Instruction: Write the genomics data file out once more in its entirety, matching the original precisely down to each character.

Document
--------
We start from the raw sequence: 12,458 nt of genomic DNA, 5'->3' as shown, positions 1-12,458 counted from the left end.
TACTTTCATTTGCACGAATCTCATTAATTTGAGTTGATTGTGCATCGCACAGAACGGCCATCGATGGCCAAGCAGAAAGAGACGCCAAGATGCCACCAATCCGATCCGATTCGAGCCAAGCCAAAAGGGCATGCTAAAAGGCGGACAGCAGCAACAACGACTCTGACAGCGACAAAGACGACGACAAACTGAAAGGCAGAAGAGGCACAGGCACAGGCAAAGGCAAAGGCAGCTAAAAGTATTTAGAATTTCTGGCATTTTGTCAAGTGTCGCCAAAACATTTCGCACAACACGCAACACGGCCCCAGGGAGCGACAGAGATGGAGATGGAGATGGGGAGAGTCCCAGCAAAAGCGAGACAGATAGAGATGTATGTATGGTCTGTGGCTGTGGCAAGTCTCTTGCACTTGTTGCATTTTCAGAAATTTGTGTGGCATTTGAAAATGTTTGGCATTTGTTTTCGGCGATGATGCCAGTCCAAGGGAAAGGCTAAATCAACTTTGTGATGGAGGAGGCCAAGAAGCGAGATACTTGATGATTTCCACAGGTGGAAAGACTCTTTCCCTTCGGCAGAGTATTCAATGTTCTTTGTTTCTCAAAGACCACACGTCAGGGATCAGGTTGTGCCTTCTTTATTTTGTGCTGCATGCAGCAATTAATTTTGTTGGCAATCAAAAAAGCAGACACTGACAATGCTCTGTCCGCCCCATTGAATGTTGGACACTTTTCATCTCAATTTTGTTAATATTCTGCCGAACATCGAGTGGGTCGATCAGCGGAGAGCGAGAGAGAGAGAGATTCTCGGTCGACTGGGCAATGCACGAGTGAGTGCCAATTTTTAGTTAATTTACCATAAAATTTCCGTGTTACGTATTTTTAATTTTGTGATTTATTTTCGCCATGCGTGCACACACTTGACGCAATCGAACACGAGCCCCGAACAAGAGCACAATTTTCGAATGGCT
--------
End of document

We start from the raw sequence: 12,458 nt of genomic DNA, 5'->3' as shown, positions 1-12,458 counted from the left end.
TACTTTCATTTGCACGAATCTCATTAATTTGAGTTGATTGTGCATCGCACAGAACGGCCATCGATGGCCAAGCAGAAAGAGACGCCAAGATGCCACCAATCCGATCCGATTCGAGCCAAGCCAAAAGGGCATGCTAAAAGGCGGACAGCAGCAACAACGACTCTGACAGCGACAAAGACGACGACAAACTGAAAGGCAGAAGAGGCACAGGCACAGGCAAAGGCAAAGGCAGCTAAAAGTATTTAGAATTTCTGGCATTTTGTCAAGTGTCGCCAAAACATTTCGCACAACACGCAACACGGCCCCAGGGAGCGACAGAGATGGAGATGGAGATGGGGAGAGTCCCAGCAAAAGCGAGACAGATAGAGATGTATGTATGGTCTGTGGCTGTGGCAAGTCTCTTGCACTTGTTGCATTTTCAGAAATTTGTGTGGCATTTGAAAATGTTTGGCATTTGTTTTCGGCGATGATGCCAGTCCAAGGGAAAGGCTAAATCAACTTTGTGATGGAGGAGGCCAAGAAGCGAGATACTTGATGATTTCCACAGGTGGAAAGACTCTTTCCCTTCGGCAGAGTATTCAATGTTCTTTGTTTCTCAAAGACCACACGTCAGGGATCAGGTTGTGCCTTCTTTATTTTGTGCTGCATGCAGCAATTAATTTTGTTGGCAATCAAAAAAGCAGACACTGACAATGCTCTGTCCGCCCCATTGAATGTTGGACACTTTTCATCTCAATTTTGTTAATATTCTGCCGAACATCGAGTGGGTCGATCAGCGGAGAGCGAGAGAGAGAGAGATTCTCGGTCGACTGGGCAATGCACGAGTGAGTGCCAATTTTTAGTTAATTTACCATAAAATTTCCGTGTTACGTATTTTTAATTTTGTGATTTATTTTCGCCATGCGTGCACACACTTGACGCAATCGAACACGAGCCCCGAACAAGAGCACAATTTTCGAATGGCT